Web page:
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  • Author or Editor: David T. Tingey x
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Abstract

Data on plant response to stress are used to implement the Toxic Substances Control Act, the Clean Air Act, and other federal regulations. Phytotoxicological data are essential in assessing the environmental hazards inherent in waste, sludge and/or dredge spoil disposal methods and in evaluating the potential or existing impacts of various industrial and/or energy processes.

Open Access

Abstract

The radish cv. Cherry Belle was exposed to 5 pphm ozone and/or 5 pphm sulfur dioxide for 40 hr per week for 5 weeks and compared with controls grown in charcoal filtered air. Ozone and/or sulfur dioxide significantly reduced the plant fresh wt, leaf fresh wt, root fresh and dry wt and root length and width. The effects of the combinations of the 2 gases were additive except for plant fresh wt, root length and root fresh and dry weights where the effects were significantly less than additive. Low concns of ozone and sulfur dioxide can be significant factors in the growth and yield of radishes.

Open Access

Abstract

Eight lettuce and 9 radish cvs. were exposed for 1.5 hr to 70 and 35 pphm ozone, respectively, and ranked according to their sensitivity. ‘Dark Green Boston’ was the most sensitive while ‘Great Lakes’ and ‘Black-Seeded Simpson’ were the least sensitive of the lettuce cvs. tested. ‘Cherry Belle’ was the most sensitive and ‘Icicle’ was the least sensitive of the radish cvs.

Open Access

Abstract

Twelve cultivars of tomato were exposed to 40 pphm ozone for 1.5 hr in separate morning and afternoon exposures to determine differences in cultivar sensitivity. Nearly all of the cultivars exposed in the afternoon developed more injury than similar cultivars exposed in the morning. Cultivar ranking, however, was the same in morning and afternoon exposures. ‘Roma VF’ and ‘Red Cherry’ were among the most sensitive cultivars tested and ‘Heinz 1439’ and ‘VF 145B’ were the least sensitive of the 12 tomato cultivars tested.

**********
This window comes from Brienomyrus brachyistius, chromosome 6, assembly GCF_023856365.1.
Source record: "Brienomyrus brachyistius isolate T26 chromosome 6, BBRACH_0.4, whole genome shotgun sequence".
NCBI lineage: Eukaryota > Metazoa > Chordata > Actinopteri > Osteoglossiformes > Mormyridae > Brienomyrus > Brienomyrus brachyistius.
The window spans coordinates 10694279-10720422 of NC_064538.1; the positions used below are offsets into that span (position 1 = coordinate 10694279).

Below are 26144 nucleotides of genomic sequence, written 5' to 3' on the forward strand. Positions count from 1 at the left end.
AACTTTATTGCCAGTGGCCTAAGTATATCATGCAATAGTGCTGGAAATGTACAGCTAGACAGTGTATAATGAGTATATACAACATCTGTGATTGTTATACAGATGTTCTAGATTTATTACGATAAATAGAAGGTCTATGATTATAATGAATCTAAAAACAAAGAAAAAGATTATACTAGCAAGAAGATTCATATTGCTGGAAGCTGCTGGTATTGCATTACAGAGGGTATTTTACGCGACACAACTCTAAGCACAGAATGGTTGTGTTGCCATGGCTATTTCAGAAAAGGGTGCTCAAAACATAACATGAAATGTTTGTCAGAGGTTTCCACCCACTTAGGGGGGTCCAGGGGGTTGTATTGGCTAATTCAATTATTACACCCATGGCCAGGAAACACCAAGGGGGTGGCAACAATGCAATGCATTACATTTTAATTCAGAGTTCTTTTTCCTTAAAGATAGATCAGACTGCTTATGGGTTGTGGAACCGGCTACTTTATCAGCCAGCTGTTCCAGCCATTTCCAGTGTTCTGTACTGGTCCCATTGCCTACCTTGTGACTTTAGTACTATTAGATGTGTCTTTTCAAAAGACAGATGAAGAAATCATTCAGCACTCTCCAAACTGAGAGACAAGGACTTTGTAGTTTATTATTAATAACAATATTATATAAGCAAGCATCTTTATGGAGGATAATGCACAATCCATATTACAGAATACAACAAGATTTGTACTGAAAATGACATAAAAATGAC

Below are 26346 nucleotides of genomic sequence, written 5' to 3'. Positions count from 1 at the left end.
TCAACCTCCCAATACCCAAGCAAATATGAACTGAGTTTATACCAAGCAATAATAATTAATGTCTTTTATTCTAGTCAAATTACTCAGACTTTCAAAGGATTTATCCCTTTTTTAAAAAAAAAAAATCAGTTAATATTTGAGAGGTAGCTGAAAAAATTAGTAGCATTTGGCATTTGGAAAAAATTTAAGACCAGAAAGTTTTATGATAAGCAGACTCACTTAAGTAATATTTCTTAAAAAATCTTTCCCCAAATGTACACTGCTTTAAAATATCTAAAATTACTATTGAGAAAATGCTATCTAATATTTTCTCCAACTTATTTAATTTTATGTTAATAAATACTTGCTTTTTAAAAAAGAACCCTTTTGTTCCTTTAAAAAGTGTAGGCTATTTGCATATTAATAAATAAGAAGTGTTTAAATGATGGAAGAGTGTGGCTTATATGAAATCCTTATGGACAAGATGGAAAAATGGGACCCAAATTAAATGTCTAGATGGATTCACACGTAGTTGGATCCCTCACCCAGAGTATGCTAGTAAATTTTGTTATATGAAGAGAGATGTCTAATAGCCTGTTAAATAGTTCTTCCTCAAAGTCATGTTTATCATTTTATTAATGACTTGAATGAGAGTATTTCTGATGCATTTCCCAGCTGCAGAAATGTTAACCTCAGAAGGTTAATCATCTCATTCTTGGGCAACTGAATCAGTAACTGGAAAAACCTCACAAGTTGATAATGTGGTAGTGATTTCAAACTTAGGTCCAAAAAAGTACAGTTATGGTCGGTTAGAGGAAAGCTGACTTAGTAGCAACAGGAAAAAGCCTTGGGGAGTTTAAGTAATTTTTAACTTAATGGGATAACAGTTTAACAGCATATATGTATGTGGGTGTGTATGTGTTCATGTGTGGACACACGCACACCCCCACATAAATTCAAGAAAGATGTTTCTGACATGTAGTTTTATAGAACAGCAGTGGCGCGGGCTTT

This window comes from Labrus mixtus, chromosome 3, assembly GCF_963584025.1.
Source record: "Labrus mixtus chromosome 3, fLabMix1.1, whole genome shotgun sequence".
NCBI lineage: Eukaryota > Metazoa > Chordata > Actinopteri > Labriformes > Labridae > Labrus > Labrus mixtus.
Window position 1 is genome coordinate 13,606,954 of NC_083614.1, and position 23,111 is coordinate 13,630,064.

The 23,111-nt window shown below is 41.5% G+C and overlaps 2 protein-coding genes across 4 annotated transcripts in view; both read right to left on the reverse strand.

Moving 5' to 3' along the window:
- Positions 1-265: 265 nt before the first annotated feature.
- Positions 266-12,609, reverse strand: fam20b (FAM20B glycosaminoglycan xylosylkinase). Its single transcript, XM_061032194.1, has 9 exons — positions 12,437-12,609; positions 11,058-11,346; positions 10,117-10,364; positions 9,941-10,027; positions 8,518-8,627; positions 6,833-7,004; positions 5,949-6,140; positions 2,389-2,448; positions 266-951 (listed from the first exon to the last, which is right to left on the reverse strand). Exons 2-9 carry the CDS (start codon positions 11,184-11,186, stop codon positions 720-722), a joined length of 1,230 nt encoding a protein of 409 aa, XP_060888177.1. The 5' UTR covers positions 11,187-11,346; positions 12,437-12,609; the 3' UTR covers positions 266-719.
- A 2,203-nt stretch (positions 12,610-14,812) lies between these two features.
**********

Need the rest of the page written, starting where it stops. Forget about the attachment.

Open Access

Abstract

Plants of Arabidopsis thaliana (L.) Heynh. were grown in hydroponic systems using vermiculite as a growth medium at nutrition levels ranging from adequate to deficient. Plants grown on the low-total nutrient or low-iron nutrient contained more of iron, magnesium, and aluminum, frequently twice as much as plants grown at normal nutrient levels. Plants grown in iron-deficient nutrient were initially chlorotic; after about 5 weeks the chlorosis disappeared and these plants contained higher tissue iron levels than those receiving iron in the solutions. Concentrations of aluminum in the foliage ranged between 2 and 5 mg/g dry weight. Chemical analysis of the nutrient solution indicated that there was not sufficient aluminum, as a contaminant, in the nutrient solution to account for the concentrations that occurred in the plant tissue. Apparently, plants experiencing nutrient stress may modify the root environment so that vermiculite is solubilized and iron, magnesium, and aluminum are taken up by the plant. Levels of aluminum that accumulate in Arabidopsis foliage suggest that it should be classified as an aluminum-accumulating plant.

Open Access